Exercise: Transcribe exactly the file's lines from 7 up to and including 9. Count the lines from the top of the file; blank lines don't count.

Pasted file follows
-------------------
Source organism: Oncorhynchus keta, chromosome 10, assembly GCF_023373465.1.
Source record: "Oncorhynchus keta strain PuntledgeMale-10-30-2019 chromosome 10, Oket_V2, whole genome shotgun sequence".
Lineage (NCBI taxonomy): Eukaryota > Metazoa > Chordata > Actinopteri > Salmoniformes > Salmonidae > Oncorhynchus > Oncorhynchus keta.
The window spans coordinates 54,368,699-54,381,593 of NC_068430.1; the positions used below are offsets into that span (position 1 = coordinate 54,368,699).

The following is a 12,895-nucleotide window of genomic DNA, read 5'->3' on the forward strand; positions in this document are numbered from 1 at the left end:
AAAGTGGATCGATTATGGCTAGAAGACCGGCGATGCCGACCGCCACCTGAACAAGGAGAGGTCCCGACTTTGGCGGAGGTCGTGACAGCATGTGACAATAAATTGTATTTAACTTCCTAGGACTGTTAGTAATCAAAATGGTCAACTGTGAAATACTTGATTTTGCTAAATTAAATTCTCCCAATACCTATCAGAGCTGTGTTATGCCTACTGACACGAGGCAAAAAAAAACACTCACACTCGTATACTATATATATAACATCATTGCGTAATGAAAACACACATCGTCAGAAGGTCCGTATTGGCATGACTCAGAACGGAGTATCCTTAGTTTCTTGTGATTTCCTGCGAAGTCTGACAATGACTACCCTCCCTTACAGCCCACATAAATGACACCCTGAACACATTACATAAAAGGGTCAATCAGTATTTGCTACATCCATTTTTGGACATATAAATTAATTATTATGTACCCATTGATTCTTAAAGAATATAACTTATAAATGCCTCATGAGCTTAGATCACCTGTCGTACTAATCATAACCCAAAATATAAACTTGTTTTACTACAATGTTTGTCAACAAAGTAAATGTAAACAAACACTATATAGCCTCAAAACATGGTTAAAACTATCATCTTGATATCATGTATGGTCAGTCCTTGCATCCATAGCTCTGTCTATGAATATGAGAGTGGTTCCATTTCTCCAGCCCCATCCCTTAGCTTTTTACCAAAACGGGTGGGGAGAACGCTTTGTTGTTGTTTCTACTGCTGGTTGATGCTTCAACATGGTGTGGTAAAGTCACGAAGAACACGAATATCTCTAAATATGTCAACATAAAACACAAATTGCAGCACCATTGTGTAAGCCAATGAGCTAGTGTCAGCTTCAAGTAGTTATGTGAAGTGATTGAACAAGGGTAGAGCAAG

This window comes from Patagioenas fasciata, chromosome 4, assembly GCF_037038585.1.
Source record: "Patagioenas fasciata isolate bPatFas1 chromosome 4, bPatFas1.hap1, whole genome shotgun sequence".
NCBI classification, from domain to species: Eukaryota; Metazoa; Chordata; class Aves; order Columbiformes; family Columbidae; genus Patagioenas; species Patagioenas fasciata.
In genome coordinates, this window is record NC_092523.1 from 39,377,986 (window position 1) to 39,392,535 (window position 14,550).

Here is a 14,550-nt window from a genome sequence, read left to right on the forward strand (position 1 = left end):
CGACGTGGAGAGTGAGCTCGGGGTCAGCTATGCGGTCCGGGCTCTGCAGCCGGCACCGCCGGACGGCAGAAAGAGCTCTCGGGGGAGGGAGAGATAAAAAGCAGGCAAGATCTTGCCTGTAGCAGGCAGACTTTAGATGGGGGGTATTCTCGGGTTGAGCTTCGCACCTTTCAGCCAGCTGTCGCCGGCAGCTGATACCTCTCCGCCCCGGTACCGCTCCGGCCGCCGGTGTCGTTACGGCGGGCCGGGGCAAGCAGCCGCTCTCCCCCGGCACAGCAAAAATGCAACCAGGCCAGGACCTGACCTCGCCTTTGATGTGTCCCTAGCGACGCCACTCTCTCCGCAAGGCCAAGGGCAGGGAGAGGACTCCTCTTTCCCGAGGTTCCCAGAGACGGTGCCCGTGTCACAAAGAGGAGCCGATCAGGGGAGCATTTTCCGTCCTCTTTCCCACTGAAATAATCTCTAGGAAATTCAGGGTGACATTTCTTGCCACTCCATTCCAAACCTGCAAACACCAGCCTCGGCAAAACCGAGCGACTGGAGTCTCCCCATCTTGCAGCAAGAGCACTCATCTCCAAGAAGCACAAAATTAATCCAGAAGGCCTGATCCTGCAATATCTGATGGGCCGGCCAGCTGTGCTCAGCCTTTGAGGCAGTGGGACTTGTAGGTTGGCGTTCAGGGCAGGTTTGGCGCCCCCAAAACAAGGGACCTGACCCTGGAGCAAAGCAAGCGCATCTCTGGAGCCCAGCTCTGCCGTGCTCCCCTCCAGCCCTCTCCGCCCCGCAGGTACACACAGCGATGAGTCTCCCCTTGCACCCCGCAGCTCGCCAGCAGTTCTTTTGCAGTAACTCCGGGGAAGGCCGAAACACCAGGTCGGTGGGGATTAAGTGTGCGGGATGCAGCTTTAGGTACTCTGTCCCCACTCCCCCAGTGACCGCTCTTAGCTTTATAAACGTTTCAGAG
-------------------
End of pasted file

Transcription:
This window comes from Patagioenas fasciata, chromosome 4, assembly GCF_037038585.1.
Source record: "Patagioenas fasciata isolate bPatFas1 chromosome 4, bPatFas1.hap1, whole genome shotgun sequence".
NCBI classification, from domain to species: Eukaryota; Metazoa; Chordata; class Aves; order Columbiformes; family Columbidae; genus Patagioenas; species Patagioenas fasciata.